Whenever there is a violent event in a school anywhere in the country, parents, teachers, and students want to be assured that principals take it seriously and that they respond with a sense of urgency.

Some principals see offering reassurance as their primary role in these situations. An essential way to help the community feel safer and more secure is by reminding them that there is a plan in place for an active shooter and other dangerous situations.

Another way is to reassure people subconsciously by being a visible presence in the school. When the principal is seen to assume leadership, people begin to feel that things are under control. Principals need to communicate all the ways they work to keep their schools safe. They need to clearly explain how those safety-related decisions are made and invite the parents and community members to give feedback.

Parents want to know specifics. How is the school preparing to meet a variety of security threats? Will the children be trained to react? If there is an emergency, how will parents be notified? Do the parents have a role at home or in school? 


Improving School Security

Unfortunately, society cannot make our schools attack-proof. Even military installations around the world are incapable of preventing terrorist assaults sometimes. Tragically, evil genius can invent ways to penetrate even the most impregnable of defenses. However, this imperfection is no license to sit back and allow something terrible to happen.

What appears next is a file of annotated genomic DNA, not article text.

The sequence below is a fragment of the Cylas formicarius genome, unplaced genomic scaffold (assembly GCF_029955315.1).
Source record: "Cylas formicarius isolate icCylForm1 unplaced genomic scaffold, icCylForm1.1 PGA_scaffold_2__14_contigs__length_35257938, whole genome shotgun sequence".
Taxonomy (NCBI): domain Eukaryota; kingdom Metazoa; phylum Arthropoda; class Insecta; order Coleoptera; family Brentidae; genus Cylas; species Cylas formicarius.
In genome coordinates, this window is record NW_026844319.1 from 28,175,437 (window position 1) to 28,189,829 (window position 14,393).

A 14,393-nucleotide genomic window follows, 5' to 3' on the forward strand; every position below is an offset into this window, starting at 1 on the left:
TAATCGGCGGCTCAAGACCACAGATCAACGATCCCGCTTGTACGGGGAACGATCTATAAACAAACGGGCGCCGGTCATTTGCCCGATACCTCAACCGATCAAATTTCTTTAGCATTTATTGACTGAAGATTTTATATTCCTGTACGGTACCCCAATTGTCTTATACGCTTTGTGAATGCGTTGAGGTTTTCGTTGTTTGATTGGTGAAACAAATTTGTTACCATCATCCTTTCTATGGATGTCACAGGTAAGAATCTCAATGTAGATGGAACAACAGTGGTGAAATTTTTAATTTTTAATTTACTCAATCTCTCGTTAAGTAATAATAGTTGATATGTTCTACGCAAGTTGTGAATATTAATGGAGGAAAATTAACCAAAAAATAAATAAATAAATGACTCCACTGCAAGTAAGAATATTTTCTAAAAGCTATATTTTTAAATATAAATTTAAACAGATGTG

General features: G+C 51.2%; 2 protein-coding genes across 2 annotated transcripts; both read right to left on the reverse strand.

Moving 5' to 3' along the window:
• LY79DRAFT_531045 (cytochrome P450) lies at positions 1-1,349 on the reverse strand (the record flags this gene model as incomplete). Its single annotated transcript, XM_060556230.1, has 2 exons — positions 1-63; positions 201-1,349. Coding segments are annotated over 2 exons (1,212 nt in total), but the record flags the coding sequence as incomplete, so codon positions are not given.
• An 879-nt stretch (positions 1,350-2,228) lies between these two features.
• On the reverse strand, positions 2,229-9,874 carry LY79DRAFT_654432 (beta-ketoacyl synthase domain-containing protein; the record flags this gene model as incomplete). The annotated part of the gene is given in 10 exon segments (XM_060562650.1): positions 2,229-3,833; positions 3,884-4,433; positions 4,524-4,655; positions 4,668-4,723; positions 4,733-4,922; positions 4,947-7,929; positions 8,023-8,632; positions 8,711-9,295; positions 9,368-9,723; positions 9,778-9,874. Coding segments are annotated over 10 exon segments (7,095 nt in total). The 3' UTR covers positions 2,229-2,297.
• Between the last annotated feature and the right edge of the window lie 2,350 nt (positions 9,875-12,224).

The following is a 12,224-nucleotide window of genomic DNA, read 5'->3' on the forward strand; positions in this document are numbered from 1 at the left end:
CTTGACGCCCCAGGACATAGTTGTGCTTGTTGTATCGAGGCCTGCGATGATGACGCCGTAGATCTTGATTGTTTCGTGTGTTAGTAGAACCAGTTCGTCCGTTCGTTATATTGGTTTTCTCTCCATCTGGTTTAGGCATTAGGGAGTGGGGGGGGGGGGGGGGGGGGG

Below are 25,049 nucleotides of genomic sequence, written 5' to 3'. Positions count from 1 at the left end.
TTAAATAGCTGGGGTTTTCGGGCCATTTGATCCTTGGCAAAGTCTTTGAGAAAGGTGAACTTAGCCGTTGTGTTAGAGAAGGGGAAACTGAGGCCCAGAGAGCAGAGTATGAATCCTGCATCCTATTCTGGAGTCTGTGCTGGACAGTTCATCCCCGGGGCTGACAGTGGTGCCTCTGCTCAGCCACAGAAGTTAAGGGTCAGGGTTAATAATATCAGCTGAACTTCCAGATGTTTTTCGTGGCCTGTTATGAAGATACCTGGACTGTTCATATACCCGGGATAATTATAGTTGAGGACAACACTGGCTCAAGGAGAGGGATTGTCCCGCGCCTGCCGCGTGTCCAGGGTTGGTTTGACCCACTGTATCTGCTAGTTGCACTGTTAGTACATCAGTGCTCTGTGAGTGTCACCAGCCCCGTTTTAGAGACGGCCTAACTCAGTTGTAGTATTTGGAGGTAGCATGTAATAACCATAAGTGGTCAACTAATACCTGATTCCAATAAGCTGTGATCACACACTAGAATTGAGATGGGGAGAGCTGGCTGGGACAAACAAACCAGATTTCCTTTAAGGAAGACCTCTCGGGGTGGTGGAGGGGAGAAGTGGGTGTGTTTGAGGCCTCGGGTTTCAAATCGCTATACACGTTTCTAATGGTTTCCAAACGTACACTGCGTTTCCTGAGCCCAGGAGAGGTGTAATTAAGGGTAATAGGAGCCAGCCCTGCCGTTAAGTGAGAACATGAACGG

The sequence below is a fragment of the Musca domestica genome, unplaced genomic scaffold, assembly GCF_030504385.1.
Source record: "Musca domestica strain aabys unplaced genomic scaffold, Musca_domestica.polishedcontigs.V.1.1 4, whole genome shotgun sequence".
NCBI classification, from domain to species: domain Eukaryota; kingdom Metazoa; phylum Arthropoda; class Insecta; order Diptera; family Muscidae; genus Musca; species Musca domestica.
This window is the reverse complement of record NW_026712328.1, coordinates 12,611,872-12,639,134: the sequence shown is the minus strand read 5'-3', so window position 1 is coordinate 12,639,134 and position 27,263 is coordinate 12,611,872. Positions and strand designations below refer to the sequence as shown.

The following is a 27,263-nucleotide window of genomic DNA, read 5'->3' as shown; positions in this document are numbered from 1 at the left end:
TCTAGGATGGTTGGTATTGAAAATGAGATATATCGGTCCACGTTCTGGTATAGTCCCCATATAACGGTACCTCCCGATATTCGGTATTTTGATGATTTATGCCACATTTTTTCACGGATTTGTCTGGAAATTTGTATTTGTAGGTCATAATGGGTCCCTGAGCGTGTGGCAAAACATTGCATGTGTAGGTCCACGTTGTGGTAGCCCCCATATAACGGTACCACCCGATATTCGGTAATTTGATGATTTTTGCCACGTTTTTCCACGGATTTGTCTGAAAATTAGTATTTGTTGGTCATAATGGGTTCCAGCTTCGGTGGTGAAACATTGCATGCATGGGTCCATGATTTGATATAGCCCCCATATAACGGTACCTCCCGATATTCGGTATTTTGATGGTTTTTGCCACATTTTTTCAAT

At the same time, school safety shouldn’t be reduced to a reflexive mass purchase of expensive metal detectors and other security equipment after a tragedy somewhere else in the country traumatizes everyone. Instead, protecting our schools is better achieved through a carefully crafted process of refining how schools prevent and prepare for unexpected violence.


Crisis Planning

It begins with having a conversation with parents and teachers about long-range goals, and deciding how to implement specific security measures being proposed, in consultation with security authorities. 


Appoint multiple staff members to handle the same responsibilities in a crisis. This duplication ensures that someone will always be prepared. Review the safety plan with staff and students. Knowing what to do in the face of the unthinkable can help staff and students feel that they’re taking back a bit of control. 

When the plan is finally worked out, please write a letter to parents, reminding them about safety procedures. Don’t forget to tell them that the administrative staff and local law enforcement have worked together to craft a strategic plan designed to save lives.


Here are some key features of such a plan:


  • Limit access to the school building, including assigning a designated entrance with other access points locked from the exterior of the building

  • Establish campus monitors to patrol the parking lot, noting people who enter and leave the campus

  • Appoint staff members to supervise and monitor playgrounds, hallways, and cafeterias

  • Hire security guards or officers to patrol the entire campus

  • Require all guests to report to the main office, sign and don tags; instruct staff members to report anyone unfamiliar to the office

  • Augment these strategies with automated security systems (exit door alarms, metal detectors, and video monitoring